In a phone call with Joe Biden and other western leaders last night, Boris Johnson declared that “we must judge Putin’s regime by its actions not its words” amid skepticism about Russia’s offer during peace talks to pull its forces back from Kyiv.
Yet Johnson is not practicing what he preaches on the domestic front. We now know the law was broken at Downing Street parties during lockdown, after the Metropolitan Police announced that 20 fixed penalty notices are being issued. Yet the prime minister is still in denial; Downing Street refuses to accept the law was broken.
Tory MPs tie themselves in knots as they make excuses not to oust him over Partygate. Andrew Bridgen gets the gold award for saying he would now support the PM in a vote of confidence – even though he had submitted a letter calling for such a vote. So Bridgen will now vote against himself, on the grounds that “getting rid of him would play into Putin’s hands”. (Brexiteers like Bridgen didn’t worry about that when they took us out of the EU.)
Other such letter writers applauded Johnson at a fittingly-timed dinner for Tory MPs last night. Outside the Park Plaza Hotel across the Thames from Parliament, relatives of Covid victims asked the arriving MPs whether they were “off to another party?” Characteristically, Johnson could afford to crack jokes about letters calling for a confidence vote, saying these “epistles” were “elastic” because “they go in and you can pull them out.” Some MPs, like Bridgen, have withdrawn their letters.
Some senior Tories tell me Johnson is not out of the woods yet, especially if he is fined, and will still face a “reckoning” when the senior civil servant Sue Gray’s final Partygate report is published. Yet the overall mood among Tory backbenchers is that the controversy has run out of steam because of Ukraine. That’s precisely what Johnson wants them to think, of course. The line for ministers and loyalist backbenchers to take is: “Do mention the war!” because it makes Partygate look like old news and relatively trivial.
Johnson has used the delay handed him by the police investigation well. He has installed a new Downing Street team which MPs say is better than the one which foolishly allowed him to say Covid rules had been obeyed, opening him up to the charge of misleading parliament.
Johnson has handed out jobs like sweeties to keep critics onside. One who was very unhappy about Partygate but has won promotion told me: “Ukraine has changed everything. Boris has shown his strengths of him. He will lead us into the next general election now.”
Some Tories point to the praise heaped on Johnson by Volodymyr Zelensky, Ukraine’s president, who, to the PM’s delight, has been less flattering about Emmanuel Macron.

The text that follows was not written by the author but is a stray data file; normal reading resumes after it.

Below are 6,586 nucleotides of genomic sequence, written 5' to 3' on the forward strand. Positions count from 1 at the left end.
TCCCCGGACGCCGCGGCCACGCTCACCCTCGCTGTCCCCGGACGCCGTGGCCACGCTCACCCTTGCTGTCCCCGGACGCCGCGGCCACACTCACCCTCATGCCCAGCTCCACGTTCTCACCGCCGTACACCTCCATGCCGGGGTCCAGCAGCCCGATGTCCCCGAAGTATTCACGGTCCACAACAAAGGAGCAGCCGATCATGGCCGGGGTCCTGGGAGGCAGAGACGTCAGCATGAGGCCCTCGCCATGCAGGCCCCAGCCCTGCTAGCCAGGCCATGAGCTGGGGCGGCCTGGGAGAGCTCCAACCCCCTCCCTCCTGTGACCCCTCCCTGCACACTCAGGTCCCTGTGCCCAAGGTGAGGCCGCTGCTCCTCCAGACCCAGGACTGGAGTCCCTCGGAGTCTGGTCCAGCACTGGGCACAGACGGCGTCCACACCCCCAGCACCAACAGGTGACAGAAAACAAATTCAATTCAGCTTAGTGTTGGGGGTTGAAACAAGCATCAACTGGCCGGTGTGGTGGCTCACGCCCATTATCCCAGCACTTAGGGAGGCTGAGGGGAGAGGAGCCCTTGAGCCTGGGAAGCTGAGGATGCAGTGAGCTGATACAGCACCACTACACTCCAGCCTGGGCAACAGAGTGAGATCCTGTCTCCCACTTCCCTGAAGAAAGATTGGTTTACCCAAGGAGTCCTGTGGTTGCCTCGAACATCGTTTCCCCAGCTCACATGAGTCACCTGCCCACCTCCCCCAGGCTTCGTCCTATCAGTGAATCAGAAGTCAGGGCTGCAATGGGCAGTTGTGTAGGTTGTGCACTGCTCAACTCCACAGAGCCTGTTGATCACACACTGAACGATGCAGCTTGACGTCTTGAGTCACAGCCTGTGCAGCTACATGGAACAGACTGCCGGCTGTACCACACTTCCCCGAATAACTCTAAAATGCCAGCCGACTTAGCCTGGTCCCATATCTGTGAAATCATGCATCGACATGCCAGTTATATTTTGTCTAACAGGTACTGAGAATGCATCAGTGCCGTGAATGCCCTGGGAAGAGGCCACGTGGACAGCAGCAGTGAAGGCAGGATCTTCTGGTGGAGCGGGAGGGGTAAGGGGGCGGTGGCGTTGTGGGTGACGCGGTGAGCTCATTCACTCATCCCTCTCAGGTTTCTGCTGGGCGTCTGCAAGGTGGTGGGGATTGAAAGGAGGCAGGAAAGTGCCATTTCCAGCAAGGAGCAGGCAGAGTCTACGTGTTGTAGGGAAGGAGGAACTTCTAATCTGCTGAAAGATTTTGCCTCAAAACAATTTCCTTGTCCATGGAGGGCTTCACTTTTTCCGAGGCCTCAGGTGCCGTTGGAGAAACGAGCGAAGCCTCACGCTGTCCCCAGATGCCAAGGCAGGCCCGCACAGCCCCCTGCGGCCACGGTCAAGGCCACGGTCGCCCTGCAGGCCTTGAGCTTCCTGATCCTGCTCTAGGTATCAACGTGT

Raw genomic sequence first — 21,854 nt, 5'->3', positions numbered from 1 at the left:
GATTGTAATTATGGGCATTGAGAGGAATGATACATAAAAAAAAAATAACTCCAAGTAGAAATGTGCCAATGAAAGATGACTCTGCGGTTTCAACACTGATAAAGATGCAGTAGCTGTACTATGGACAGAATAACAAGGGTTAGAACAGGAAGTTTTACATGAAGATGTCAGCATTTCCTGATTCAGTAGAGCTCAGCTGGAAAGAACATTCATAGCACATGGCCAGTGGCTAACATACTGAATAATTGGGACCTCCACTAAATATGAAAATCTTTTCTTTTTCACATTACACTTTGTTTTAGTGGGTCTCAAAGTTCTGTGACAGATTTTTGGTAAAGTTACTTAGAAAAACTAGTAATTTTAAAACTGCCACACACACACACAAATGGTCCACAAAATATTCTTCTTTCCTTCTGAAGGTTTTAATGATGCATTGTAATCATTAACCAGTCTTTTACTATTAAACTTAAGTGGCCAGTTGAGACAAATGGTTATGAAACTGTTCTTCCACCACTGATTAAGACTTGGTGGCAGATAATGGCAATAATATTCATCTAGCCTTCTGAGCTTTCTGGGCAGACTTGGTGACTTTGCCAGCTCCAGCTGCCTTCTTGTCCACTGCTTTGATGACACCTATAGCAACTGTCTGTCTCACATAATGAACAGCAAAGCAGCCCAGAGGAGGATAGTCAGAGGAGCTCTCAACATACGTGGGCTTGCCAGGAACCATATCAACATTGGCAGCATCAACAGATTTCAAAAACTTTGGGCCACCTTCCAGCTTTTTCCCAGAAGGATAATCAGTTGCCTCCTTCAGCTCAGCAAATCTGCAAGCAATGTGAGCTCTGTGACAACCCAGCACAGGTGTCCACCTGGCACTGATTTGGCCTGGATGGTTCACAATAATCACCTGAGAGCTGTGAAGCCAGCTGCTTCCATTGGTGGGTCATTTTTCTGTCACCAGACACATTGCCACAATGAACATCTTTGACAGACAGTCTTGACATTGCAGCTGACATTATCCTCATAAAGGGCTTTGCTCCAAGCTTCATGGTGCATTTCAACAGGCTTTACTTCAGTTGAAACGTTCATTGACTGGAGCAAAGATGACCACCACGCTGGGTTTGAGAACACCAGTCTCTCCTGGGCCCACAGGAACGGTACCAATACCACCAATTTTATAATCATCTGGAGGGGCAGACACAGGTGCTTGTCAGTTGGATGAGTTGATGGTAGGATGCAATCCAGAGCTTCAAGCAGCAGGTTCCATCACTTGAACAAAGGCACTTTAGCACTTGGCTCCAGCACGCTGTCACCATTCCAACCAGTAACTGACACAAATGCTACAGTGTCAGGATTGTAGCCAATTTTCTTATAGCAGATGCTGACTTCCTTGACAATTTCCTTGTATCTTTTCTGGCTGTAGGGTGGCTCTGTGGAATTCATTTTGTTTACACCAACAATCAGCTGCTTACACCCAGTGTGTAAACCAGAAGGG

But Johnson quipped at last night’s dinner that he was “more popular in parts of Kyiv than in parts of Kensington”. Tory MPs say public anger over Partygate has cooled a little but admit it is still there. Some say they will be guided by the public’s eventual verdict. Although that could come at the May local elections, the saga might not be over by then and could drag on for months, to Number 10’s frustration.
In any case, poor Tory results in May will likely be seen as reflecting the cost-of-living crisis. That would suit Johnson nicely, since he could deflect the blame onto Rishi Sunak. The PM gave the game away the morning after the chancellor’s spring statement, saying the government would “need to do more” to protect living standards.
That Sunak is now seen as a falling star in the Tory universe hands spineless MPs another excuse to stick with Johnson. There is no obvious king or queen over the water, as Johnson was to Theresa May.
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Although history shows the Tories are more ruthless than Labor in committing acts of regicide, the easiest decision in politics is to put off a decision. There will be another excuse for keeping Johnson along soon. Such as: he’s the only one who can retain the red wall seats.
Johnson purports to take responsibility for what happened in Number 10, but he doesn’t for his own actions. In a half round today, Dominic Raab hinted at Johnson’s defense of him on misleading parliament, speaking of his “understanding of events” and saying: “I do n’t think there was an intention to mislead.”
Raab would not grant the PM should now correct the record. He did show how Johnson might evade an inquiry into whether he had broken the ministerial code in his statements from him to parliament, saying this would be “a matter for Lord Geidt” – the adviser on ministerial interests.
But it wouldn’t be: Geidt still lacks the much-needed power to launch his own investigations and can do so only at the PM’s behavior. I doubt Johnson will want an inquiry into himself.
Partygate surely demonstrates that Johnson has a casual relationship with all seven principles of public life – “selflessness, integrity, objectivity, accountability, openness, honesty and leadership” – accepted by all political parties since 1995. This makes a nonsense of his rhetoric about defending democracy in Ukraine. Voters should judge Johnson by his actions, not his words.
George Holan is chief editor at Plainsmen Post and has articles published in many notable publications in the last decade.